Today’s Text: John 14:1-3
CHRISTIAN LIVING 21C
He wasn’t just leaving them. He was going to a specific place for a particular purpose with a definite promise to return. The announcement came during the celebration of Passover with the disciples just prior to His crucifixion. Jesus revealed,
“Let not your heart be troubled; you believe in God, believe also in Me. In my Father’s house are many mansions; if it were not so, I would have told you. I go to prepare a place for you. And if I go and prepare a place for you, I will come again and receive you to Myself; that where I am, there you may be also.”
Naturally, they were distraught. They believed Jesus would usher in the Messianic Kingdom. Now, He was telling them He was going away?
TO PREPARE A PLACE FOR YOU
Our Lord conveyed the certainty of His promised return and the associated expectancy using the imagery of a first century Jewish wedding.
After paying the mohar (dowry) and establishing a marriage covenant with his future father-in-law, a groom would return to his own father’s house to prepare an addition where he and his bride would live. Finishing the apartment and allowing time for his fiancé to prepare for married life, the groom then traveled back to her family’s house announcing his arrival with a shout. His voice signaled the bride to immediately rush out to meet him and join the procession to their new home and the marriage feast.
The cultural analogy—of a groom returning for his bride—would have been obvious to the disciples. Today, even though Christians don’t necessarily make the association, the apostle Paul connects the dots for us,
“[Christ] loved the church and gave Himself for her…that He might present her to Himself a glorious church” (Eph. 5:25-27).
Looking into the future, John saw the announcement of the Marriage Supper of the Lamb and recorded,
“the Lamb [Christ] has come, and His wife [the church] has made herself ready… arrayed in fine linen, clean and bright (Rev. 19:7-8). (1)
TO RECEIVE YOU UNTO MYSELF
Jesus’ stated purpose for going back to heaven was to prepare a place for His bride (the church) in His Father’s house. The clause, “And if I go and prepare a place for you,” conditionally links Jesus’ departure with His return (John 14:3).
The Greek word translated “I will come” is actually in the present tense and literally means “I come.” Some translate the Greek more emphatically as “I do come” drawing attention to the imminent nature of His return. By using the present tense, Jesus not only underscored the certainty of His return, but emphasized His disciples should expect the Rapture.
Paul told the Philippians, “our citizenship is in heaven, from which we also eagerly wait for the Savior, the Lord Jesus Christ (Phil. 3:20).
James encouraged, “be patient. Establish your hearts, for the coming of the Lord is at hand” (Js. 5:8).
John exhorted, “. . . abide in Him, that when He appears, we may have confidence and not be ashamed before Him at His coming” (1 Jn. 2:28).
Both Paul and John use the word “we” to express their expectancy that Jesus Christ could return during their lifetime.
Paul encouraged Titus to be, ”looking for the blessed hope and glorious appearing of our great God and Savior Jesus Christ” (Ti. 2:13). Paul also commended the church at Thessalonica for their expectant attitude of waiting, “. . . for His Son from heaven, whom He raised from the dead, even Jesus who delivers us from the wrath to come” (1 Th. 1:10).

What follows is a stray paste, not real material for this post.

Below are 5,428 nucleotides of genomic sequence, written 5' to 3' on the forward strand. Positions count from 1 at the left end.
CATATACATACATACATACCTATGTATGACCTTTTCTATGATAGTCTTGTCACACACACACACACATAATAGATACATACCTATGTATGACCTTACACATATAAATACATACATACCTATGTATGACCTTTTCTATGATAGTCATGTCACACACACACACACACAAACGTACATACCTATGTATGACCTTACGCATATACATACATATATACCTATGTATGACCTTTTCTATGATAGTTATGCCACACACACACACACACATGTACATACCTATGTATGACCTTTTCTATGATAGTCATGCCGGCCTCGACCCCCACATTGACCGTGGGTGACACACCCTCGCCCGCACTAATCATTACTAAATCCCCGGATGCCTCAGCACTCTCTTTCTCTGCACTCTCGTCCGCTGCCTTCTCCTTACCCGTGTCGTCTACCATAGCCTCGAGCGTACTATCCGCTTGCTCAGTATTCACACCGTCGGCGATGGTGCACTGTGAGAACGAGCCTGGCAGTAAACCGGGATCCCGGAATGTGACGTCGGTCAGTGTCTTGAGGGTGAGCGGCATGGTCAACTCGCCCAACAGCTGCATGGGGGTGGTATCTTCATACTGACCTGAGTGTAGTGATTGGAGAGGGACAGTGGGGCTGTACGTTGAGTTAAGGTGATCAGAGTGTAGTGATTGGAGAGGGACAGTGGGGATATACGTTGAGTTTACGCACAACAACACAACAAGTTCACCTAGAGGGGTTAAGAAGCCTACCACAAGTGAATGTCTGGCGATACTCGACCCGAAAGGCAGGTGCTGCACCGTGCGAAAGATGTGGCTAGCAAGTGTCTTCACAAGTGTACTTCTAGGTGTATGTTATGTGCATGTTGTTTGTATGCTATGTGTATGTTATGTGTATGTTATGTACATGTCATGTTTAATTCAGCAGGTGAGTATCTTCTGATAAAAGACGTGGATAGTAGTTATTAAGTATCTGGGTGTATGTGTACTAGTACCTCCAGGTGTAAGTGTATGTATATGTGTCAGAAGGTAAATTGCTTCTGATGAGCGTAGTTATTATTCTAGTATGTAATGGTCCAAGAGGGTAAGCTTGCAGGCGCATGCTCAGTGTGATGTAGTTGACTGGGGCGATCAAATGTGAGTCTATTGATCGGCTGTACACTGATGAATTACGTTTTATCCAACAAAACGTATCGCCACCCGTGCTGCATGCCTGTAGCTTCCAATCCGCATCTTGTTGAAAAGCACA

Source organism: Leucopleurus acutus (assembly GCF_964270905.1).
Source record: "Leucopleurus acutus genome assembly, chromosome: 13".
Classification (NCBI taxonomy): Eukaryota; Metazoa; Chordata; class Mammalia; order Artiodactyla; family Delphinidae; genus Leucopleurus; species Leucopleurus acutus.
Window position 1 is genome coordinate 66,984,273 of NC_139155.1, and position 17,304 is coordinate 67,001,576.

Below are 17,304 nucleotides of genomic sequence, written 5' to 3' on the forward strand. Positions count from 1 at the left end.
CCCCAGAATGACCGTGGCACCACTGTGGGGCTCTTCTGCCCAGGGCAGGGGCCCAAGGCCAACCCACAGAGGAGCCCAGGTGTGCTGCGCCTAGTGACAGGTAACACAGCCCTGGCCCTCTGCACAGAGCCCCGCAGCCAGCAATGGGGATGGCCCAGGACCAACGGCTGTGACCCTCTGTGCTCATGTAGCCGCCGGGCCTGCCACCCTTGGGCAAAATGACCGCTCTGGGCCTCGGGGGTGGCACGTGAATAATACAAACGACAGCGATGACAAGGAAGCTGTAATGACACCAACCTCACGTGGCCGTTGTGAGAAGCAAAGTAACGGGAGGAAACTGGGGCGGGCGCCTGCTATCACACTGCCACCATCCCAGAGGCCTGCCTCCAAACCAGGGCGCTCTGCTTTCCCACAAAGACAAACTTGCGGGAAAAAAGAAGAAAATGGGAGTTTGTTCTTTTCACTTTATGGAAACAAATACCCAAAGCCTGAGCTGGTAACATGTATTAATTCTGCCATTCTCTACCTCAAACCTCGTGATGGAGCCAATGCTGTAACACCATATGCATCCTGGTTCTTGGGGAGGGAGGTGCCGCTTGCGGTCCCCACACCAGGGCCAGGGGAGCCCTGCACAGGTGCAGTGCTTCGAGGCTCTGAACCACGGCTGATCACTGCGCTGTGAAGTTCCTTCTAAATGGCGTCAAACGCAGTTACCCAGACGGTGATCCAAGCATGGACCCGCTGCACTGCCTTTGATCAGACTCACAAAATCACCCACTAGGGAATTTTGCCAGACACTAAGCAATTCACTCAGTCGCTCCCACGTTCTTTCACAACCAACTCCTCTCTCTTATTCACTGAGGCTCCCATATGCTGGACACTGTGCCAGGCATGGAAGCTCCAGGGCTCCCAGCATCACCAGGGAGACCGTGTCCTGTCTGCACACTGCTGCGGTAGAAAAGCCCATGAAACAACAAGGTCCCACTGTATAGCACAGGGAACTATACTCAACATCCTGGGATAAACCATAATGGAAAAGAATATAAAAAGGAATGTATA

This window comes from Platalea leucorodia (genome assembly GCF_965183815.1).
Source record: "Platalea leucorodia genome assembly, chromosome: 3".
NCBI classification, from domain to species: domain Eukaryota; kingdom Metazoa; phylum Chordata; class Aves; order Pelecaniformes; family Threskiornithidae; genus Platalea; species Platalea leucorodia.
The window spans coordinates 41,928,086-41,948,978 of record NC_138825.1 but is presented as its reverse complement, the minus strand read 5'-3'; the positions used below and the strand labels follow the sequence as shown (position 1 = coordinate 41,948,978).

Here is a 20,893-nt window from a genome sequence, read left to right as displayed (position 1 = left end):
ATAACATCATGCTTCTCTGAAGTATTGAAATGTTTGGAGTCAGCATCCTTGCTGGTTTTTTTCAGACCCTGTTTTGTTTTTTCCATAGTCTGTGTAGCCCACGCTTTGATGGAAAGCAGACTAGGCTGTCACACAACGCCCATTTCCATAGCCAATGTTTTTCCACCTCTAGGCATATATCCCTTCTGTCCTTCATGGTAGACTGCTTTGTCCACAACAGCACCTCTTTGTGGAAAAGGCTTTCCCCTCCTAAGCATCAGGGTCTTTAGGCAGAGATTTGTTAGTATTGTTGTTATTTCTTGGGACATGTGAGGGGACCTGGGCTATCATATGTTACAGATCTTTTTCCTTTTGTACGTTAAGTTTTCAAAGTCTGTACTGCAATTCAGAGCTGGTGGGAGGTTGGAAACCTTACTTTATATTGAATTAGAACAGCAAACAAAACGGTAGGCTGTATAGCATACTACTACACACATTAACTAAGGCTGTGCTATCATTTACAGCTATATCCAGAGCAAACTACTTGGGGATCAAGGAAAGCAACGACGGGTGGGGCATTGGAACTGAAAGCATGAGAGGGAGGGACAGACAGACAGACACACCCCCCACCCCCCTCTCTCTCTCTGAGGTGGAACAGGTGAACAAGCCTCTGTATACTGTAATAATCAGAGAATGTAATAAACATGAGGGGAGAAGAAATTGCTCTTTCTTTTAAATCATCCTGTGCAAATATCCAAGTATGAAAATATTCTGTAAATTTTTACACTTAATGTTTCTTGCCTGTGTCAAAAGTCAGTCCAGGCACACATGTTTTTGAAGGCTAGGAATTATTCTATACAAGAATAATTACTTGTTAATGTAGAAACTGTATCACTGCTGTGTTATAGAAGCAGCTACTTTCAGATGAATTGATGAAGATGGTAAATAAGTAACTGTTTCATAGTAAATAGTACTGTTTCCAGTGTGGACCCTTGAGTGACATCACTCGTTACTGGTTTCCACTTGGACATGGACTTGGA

From these Bible passages, it is evident Jesus’ announcement speaks of an exclusive event. For people of biblical faith, the “Blessed Hope” is more than a theological concept; it’s an imminent event we can and should expect.
That it’s been more than 2,000 years since Jesus’ ascension into heaven in no way diminishes the certainty of His coming. At the sound of His voice, Christians who have already died will instantaneously rise from the grave to meet the Lord in the air immediately followed by those who are alive:
“[W]e shall not all sleep [die], but we shall all be changed—in a moment, in the twinkling of an eye (1 Cor. 15:52).
Throughout church history, Christians have looked forward to their meeting in the air with the Lord Jesus Christ. We may well be the generation to hear His shout, the voice of an archangel and the trumpet of God. Each day brings us closer to the eventuality of His promised return.
The early church was so convinced of the Lord’s return they greeted one another with “Maranatha” (Greek: “our Lord come”) (1 Cor. 16:22). Now more than ever, Maranatha should be the greeting of every biblically authentic Christian.
Maranatha—our Lord come!
Charles E. McCracken is an international Bible teacher, long-time friend of Israel and advocate for the Jewish people. Rev. McCracken is known for authenticity in communicating biblical truth that makes his presentations relevant for those seeking to understand the significance of Israel and the church in Bible prophecy. He staunchly supports the nation of Israel and the Jewish people’s right to exist and live in peace.
© Charles E. McCracken 2016, devotional comments only. Repost/Reprint with permission from the author via Contact Form under ABOUT. Scripture taken from the New King James Version®. Copyright © 1982 by Thomas Nelson. Used by permission. All rights reserved. (Emphasis added.)
1) On Pentecost, ten days after Jesus ascension, the disciples became the first members of the New Testament church, also known as the bride of Christ (Acts 2:3-4).
1) Detail: Jesus Christ Returns for the Church. Background: Lehava Activity 2012 Pikiwiki Israel [CC BY 2.5], via Wikimedia Commons; other images, [Public domain]. Digital composition courtesy, MKM Portfolios.
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